DeSantis’ landslide reelection provokes relief, worries from students

Polarizing opinions on Gov. Ron DeSantis’ policies led to divided student reelection reactions. SPECIAL TO THE ORACLE/UNSPLASH

Some students remain divided over the results of the midterm election, with some displeased and others content, particularly over the landslide reelection of Gov. Ron DeSantis. 

As a person of color and a religious minority, senior psychology major Hanna Khan was disappointed to learn that DeSantis won Tuesday’s election. Khan said she no longer feels welcome in Florida with him still leading the state.

DeSantis’ policies make her afraid for women’s future, she said. The governor’s abortion law, House Bill 5, also known as the Reducing Fetal and Infant Mortality Act, bans all abortions after 15 weeks of gestation, according to the Florida Government website

Not only did DeSantis win another four years as governor, but he also won by the largest margin in 40 years, according to Tuesday’s NPR article

An estimated 7.7 million voters cast their ballot in yesterday’s election, according to Fox 13 Tampa Bay, representing half of the total registered voters. With a 19.6% difference, 4.61 million votes were cast for DeSantis and 3.1 million for former Gov. Charlie Crist. 

Kyle Oliver, economics and quantitative econometrics junior, wasn’t surprised by the incumbent’s landslide victory because of his response to the pandemic and Hurricane Ian. He said DeSantis’ ability to build back after the pandemic was one of the reasons he voted for him. 

Although the storm devastated parts of the state, Oliver said the governor was clearly prepared for the disaster. 

“I liked how he handled everything with COVID-19 [and] pretty much everything building up after that,” Oliver said. “Then how he just did pretty well for the hurricane. He kind of got a little shit for it because the hurricane didn’t go the way people thought.”

DeSantis’ efforts consisted of programs to assist with debris removal, temporary housing and mental health resources for those affected, according to the Florida Government website. President Joe Biden called his planning “remarkable” and said the leadership displayed “extraordinary cooperation,” according to an October Wesh article.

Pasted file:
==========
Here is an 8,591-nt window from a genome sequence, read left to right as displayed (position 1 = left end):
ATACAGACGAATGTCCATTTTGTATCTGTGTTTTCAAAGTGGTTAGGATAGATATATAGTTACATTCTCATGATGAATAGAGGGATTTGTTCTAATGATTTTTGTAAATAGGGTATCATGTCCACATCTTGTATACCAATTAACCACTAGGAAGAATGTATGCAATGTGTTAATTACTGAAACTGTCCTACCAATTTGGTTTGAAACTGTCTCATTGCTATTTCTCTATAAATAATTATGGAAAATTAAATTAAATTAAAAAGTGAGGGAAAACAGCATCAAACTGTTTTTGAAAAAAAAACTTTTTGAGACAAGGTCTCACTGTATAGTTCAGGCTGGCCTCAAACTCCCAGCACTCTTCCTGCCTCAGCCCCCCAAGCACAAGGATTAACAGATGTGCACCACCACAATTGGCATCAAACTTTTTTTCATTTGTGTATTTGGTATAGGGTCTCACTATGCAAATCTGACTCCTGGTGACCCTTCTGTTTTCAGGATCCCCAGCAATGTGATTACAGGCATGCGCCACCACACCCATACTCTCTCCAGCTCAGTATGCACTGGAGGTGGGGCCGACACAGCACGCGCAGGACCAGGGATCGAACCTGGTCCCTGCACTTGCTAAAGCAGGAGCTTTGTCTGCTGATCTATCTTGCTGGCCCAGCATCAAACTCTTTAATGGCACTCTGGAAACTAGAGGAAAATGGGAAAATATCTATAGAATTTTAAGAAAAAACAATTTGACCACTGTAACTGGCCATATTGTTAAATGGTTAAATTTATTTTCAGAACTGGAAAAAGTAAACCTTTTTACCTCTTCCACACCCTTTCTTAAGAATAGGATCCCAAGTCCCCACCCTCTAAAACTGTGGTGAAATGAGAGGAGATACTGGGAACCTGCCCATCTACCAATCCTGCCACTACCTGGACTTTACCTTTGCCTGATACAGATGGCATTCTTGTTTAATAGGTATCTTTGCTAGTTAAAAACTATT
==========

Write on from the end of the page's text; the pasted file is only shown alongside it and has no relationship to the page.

Though he expected the results, senior health science major Jordan Williams believes a DeSantis reelection means another four years of ignoring minority communities. As a Black student, Williams said the governor’s censorship of critical race theory is an attack on history. 

“Of course I’m not happy. [DeSantis] is doing nothing, especially for the minorities,” Williams said. “One of his policies [Individual Freedom] was trying to stop the African American Studies [critical race theory] … that was crazy to me.”

The “Individual Freedom” policy, signed into law by DeSantis, banned educators in the state from teaching critical race theory in school, according to WPTV. DeSantis said the bill protects students from “indoctrination.” Critics judged his policy, claiming it would limit education on race in schools.

Sophomore finance major Dylan Harmon was happy about the results of the election, but he didn’t vote because he said he didn’t know much about it. Still, Harmon believes DeSantis’ COVID-19 policies and ability to lead the state through tough times makes him the right choice. 

“I do want to [vote], it’s just I don’t know much about voting,” Harmon said. “I was told I had to go back to my clubhouse in my neighborhood to vote. I didn’t know where [I could vote here]. I didn’t know if I was allowed to vote here or not.”

DeSantis began lifting COVID-19-era policies in September 2020 by removing restrictions on businesses statewide, according to NPR. The governor’s policies also eased mask restrictions, suspending fines and penalties for not wearing a mask. 

In 2022, DeSantis announced new guidance, “Buck the CDC,” that discouraged mask-wearing, reduced isolation periods and encouraged doctors to use off-label medications to treat COVID-19, according to the Associated Press

Matthew Mormino, an out-of-state junior environmental engineering major, disagreed with the lax policies. Disappointed with the results, Mormino said the governor’s leadership showed that he didn’t see public health as a priority.

“I’m relatively disappointed,” he said. “I just didn’t really like his take during the peak of COVID. [DeSantis was] very anti-mask, anti-vaccine and anti-regulation. I think the public needed to stay healthy.”

The governor continues to do good things for Florida, according to Matthew Barbosa, a freshman biomedical science major. Though he didn’t vote because he believes change doesn’t occur through politics, Barbosa said he was happy with the results.

“At least my parents are happy with it. I trust in their vision, their perspective,” Barbosa said. “I gotta be honest with you, I don’t know much about it.”

This midterm experienced a decrease from the 2018 gubernatorial election and the 2020 presidential election, which saw 8.1 million and 10.97 million voters, respectively, according to Politico.

People take their voting rights for granted, according to Khan. Some may feel like their voice has no impact and be discouraged from voting in elections, she said. 

“People don’t take politics as seriously especially if you come from a place of privilege and if the politics don’t necessarily affect you,” Khan said.